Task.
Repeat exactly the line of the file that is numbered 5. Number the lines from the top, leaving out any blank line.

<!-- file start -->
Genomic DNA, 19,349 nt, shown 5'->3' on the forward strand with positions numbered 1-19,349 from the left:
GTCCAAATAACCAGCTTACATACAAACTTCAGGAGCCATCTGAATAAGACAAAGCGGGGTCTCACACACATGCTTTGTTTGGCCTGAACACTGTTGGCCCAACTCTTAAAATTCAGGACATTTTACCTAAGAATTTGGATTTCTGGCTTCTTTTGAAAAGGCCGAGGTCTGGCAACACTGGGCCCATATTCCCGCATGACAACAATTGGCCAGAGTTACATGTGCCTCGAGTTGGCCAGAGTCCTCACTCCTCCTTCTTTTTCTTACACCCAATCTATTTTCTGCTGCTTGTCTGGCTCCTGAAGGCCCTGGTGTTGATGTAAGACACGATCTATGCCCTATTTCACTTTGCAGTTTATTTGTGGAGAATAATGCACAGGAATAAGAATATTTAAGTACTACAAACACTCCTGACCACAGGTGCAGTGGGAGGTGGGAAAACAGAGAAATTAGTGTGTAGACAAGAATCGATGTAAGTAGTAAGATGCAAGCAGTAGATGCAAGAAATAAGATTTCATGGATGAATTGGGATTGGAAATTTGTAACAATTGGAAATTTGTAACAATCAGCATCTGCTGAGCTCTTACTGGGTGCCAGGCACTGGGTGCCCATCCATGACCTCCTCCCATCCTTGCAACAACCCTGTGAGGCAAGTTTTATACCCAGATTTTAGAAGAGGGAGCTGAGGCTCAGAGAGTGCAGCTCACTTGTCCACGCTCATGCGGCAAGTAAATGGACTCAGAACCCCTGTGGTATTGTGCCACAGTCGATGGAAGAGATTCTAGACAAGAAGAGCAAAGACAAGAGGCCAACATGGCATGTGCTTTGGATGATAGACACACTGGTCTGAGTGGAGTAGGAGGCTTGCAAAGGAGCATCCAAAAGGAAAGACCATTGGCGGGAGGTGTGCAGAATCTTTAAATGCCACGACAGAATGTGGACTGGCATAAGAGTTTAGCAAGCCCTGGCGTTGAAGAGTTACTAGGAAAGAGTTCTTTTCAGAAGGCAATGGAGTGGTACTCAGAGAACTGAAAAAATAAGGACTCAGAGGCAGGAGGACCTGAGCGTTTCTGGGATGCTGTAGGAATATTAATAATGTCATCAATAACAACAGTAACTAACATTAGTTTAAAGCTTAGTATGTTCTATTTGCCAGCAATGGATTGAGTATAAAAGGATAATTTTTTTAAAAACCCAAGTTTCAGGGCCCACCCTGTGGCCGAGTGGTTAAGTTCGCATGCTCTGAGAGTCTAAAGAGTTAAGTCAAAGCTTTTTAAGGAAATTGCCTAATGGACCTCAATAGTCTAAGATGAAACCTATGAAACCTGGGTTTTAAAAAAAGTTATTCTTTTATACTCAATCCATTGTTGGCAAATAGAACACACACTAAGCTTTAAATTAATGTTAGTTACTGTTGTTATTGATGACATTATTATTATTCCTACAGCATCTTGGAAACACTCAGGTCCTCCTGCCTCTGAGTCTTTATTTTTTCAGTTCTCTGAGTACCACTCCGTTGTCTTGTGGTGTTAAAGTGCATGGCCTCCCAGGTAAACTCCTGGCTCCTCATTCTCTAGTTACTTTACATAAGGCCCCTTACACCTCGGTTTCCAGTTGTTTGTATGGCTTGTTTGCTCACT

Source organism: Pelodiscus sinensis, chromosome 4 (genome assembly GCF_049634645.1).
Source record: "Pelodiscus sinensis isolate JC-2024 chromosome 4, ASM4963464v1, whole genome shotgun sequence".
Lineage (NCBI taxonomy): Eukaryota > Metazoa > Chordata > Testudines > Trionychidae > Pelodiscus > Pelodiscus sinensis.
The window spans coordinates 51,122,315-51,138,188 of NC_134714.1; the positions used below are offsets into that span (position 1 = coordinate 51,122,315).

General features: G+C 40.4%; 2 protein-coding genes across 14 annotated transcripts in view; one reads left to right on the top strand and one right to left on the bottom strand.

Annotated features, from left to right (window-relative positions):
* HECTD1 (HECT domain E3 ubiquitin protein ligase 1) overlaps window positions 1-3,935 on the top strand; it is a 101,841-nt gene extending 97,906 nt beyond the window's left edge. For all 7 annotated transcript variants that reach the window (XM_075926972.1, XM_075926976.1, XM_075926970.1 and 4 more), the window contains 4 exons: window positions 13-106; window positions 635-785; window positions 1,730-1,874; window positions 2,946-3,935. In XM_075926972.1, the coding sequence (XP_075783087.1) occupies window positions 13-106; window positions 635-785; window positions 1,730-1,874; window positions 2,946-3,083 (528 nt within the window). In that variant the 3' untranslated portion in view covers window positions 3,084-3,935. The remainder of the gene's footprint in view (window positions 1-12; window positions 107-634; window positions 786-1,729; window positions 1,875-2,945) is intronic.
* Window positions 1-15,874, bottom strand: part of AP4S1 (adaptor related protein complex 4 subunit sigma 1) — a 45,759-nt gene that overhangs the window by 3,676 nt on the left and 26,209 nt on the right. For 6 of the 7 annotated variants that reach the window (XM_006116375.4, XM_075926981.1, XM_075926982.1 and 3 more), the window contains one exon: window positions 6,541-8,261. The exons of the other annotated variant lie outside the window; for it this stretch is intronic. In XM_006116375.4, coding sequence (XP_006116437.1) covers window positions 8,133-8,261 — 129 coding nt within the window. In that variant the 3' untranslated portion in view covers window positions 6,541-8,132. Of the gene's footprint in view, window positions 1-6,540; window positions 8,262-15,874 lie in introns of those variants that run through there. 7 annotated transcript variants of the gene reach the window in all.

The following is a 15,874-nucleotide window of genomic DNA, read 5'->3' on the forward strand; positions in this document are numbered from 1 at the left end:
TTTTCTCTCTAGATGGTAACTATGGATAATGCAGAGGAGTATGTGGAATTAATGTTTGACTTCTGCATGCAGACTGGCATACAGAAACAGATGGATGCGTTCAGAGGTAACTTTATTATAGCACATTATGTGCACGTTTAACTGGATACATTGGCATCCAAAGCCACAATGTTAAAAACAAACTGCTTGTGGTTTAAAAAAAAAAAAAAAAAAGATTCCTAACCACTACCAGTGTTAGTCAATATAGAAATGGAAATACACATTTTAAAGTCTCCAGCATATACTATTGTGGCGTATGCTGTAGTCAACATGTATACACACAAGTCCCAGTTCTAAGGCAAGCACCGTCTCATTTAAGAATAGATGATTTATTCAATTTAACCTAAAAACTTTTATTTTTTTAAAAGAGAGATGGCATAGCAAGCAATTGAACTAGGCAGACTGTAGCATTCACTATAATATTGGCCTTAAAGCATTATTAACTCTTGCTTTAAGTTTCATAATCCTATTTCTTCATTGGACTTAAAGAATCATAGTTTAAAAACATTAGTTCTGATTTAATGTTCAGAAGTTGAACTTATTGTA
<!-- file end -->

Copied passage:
Lineage (NCBI taxonomy): Eukaryota > Metazoa > Chordata > Testudines > Trionychidae > Pelodiscus > Pelodiscus sinensis.